For those new to Hasidic practice, some of the anecdotes told by and about the great masters may at first seem fanciful or hard to believe; however, it is well worth suspending disbelief, neither viewing the stories symbolically nor dissecting them. Like Zen koans, these stories themselves are practice, and the practitioner must enter whole-heartedly into the essence of the teachings, which the stories convey. The anecdotes then have the power to provide tremendous wisdom, humor, and love.
I cannot recommend A Heart Afire strongly enough. As years go by, it will be considered a classic.
Without Buddha I Could Not Be a Christian is a courageous, deeply personal book. Having heard the call to serve God at the age of thirteen, author Paul Knitter studied in seminary. Now, risking being thought of as a heretic, he looks deeply at the Catholic dogma that has slowly lost its hold on him. And, without giving up Catholicism or his identity as a theologian, he brings a mystical dimension to his Catholic practice so that it regains meaning and relevance. In the book, he makes an attempt to illuminate and re-vitalize the Catholic teachings based on his experience with Buddhism.
Every page is informed by a heartfelt need to find the truth of who he is, what he truly believes, and what his religion actually means. In an effort to do this, he has studied with—and quotes—Buddhist teachers; attended retreats; and is conversant with Tibetan Buddhism, Vipassana meditation, and the general Buddhist view of life. Buddhist practices, particularly meditation, have given Knitter the ability to introduce what he beautifully calls “the sacrament of silence” into his prayers.
Each chapter explores a central Catholic doctrine, reinterpreting and redefining it based upon his Buddhist experiences and understanding. In each chapter he “passes over,” as he says, to view the situation through a Buddhist lens. He then takes what he discovers and “passes back” to Catholicism, reinterpreting the ideas and beliefs that gave him difficulty so that he experiences them in a new form.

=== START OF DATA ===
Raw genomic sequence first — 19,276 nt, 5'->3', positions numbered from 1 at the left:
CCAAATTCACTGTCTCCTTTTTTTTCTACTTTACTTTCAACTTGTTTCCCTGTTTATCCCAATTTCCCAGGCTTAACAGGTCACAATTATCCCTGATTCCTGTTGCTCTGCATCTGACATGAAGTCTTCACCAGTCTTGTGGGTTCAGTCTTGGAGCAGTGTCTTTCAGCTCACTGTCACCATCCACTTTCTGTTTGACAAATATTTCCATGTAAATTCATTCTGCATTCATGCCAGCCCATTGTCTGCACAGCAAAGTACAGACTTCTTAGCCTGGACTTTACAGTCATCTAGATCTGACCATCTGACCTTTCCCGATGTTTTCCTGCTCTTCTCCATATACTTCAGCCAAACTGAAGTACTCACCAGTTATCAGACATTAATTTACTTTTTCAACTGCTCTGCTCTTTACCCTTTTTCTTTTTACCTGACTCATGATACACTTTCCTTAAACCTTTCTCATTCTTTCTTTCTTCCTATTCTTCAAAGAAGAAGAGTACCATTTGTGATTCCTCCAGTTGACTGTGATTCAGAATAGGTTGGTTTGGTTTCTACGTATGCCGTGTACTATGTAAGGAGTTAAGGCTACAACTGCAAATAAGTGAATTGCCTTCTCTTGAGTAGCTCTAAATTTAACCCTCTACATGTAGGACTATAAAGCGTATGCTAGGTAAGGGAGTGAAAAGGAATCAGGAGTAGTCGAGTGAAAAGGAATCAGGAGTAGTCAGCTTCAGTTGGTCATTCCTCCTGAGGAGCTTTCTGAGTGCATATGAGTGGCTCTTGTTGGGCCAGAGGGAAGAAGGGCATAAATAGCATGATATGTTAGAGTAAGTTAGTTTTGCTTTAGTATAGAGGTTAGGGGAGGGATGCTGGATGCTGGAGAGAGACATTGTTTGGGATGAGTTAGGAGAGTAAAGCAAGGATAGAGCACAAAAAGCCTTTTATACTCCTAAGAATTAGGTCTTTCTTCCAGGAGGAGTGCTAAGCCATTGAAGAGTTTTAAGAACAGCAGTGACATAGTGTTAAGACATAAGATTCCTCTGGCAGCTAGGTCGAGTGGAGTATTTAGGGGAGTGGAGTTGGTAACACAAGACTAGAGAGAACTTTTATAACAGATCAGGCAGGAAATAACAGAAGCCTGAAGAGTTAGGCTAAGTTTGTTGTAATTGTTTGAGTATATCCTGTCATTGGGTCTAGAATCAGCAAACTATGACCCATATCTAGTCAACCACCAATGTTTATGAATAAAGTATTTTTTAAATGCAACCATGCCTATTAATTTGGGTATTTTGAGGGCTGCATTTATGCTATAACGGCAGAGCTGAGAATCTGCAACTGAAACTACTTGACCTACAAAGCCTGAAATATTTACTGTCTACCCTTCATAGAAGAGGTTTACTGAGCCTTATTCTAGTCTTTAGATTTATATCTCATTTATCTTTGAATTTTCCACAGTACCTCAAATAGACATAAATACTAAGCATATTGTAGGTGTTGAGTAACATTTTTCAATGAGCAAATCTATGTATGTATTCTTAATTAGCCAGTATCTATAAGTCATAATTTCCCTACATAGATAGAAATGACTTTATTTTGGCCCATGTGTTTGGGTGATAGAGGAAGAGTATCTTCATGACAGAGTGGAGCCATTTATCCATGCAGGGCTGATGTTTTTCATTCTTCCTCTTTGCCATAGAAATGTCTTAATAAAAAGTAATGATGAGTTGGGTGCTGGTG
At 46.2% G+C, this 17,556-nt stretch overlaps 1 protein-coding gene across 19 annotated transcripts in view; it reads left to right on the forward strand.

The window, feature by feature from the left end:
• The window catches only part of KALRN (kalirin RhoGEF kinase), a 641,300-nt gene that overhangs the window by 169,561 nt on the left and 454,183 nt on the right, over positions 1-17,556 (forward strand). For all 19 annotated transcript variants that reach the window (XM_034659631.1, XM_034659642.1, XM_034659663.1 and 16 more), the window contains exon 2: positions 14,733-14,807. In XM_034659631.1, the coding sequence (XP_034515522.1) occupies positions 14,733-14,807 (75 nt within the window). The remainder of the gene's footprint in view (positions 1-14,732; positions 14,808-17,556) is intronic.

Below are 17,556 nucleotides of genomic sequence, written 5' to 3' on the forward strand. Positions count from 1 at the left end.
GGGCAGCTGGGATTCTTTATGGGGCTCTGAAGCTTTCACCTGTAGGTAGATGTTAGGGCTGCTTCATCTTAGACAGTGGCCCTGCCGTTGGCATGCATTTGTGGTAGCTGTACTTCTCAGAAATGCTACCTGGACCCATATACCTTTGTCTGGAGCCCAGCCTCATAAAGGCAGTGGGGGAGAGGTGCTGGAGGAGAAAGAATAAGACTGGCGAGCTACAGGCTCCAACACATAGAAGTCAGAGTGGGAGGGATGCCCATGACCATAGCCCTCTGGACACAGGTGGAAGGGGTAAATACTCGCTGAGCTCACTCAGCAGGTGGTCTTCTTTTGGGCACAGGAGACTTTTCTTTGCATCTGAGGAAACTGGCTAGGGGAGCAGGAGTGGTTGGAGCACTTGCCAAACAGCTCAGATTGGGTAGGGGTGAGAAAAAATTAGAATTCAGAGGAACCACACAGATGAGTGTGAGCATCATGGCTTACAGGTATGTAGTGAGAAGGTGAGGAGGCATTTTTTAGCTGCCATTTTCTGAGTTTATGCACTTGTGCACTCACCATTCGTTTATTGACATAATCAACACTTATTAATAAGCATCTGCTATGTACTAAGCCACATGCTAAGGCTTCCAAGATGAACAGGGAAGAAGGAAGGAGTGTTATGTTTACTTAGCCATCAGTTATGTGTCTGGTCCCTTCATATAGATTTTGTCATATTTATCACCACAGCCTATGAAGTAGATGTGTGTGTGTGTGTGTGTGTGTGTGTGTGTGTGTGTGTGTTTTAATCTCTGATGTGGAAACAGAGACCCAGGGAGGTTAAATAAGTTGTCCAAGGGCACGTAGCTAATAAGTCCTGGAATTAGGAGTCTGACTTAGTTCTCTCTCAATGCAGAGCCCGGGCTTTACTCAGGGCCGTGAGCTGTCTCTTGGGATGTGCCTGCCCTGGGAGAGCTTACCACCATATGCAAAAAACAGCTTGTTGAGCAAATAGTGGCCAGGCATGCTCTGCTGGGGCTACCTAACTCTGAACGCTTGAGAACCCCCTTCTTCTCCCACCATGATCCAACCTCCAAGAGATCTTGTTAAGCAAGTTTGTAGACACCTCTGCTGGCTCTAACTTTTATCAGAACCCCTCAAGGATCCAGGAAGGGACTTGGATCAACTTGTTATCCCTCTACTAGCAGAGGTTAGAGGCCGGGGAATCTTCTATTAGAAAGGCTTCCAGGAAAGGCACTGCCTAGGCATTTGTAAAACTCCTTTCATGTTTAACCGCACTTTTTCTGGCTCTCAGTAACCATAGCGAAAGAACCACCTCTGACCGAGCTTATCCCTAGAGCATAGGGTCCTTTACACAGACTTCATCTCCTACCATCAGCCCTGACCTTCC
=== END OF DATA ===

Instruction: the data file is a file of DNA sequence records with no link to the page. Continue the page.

Some of the doctrines he explores and redefines in Buddhist terms include the will of God, God as the triune, Jesus as the only Son of God, Jesus as the Savior, action versus contemplation, creating peace versus being peace. He deals intensively with the nature of language and words and the limits they impose. Despite his own preoccupation with words, Knitter advises the reader to understand language symbolically, not literally. Borrowing from the Zen lexicon, he reminds us that words are simply fingers pointing to the moon. Fingers are not the moon.
In his desire to maintain his identity as a Catholic theologian, some of the conclusions he reaches are inevitably based upon concepts and words. At one point he distinguishes between buddhanature and the Spirit of Christ, saying that one is founded upon wisdom, the other upon love. However, these definitions are words only, not the moon itself, not the true taste of buddhanature nor the Spirit of Christ, which, when experienced directly, cannot be categorized.
The book presents and summarizes many Buddhist practices. The reader is led through a tour of the Buddhist world, hearing different teachings. Knitter wants tools; he wants a practice that “works.” At one point, he describes these practices as recipes and sometimes I had the sense of reading a cookbook with all kinds of ingredients listed for enlightenment, depending upon one’s tastes and needs. But as the great teachers have consistently told us, true awakening only begins when we rid ourselves of recipes, strategies, and demands.
For me, this book emphasized the futility of trying to answer certain kinds of questions intellectually. My head was spinning with all the passing forward and passing back. That said, Without Buddha I Could Not be a Christian is a worthy book, which will help many people bridge the gap between Buddhist and Christian understanding, making it possible to integrate them. This book may also speak to other students of the dharma, coming from different traditions, who have struggled with ways to view their own experiences in Buddhist terms.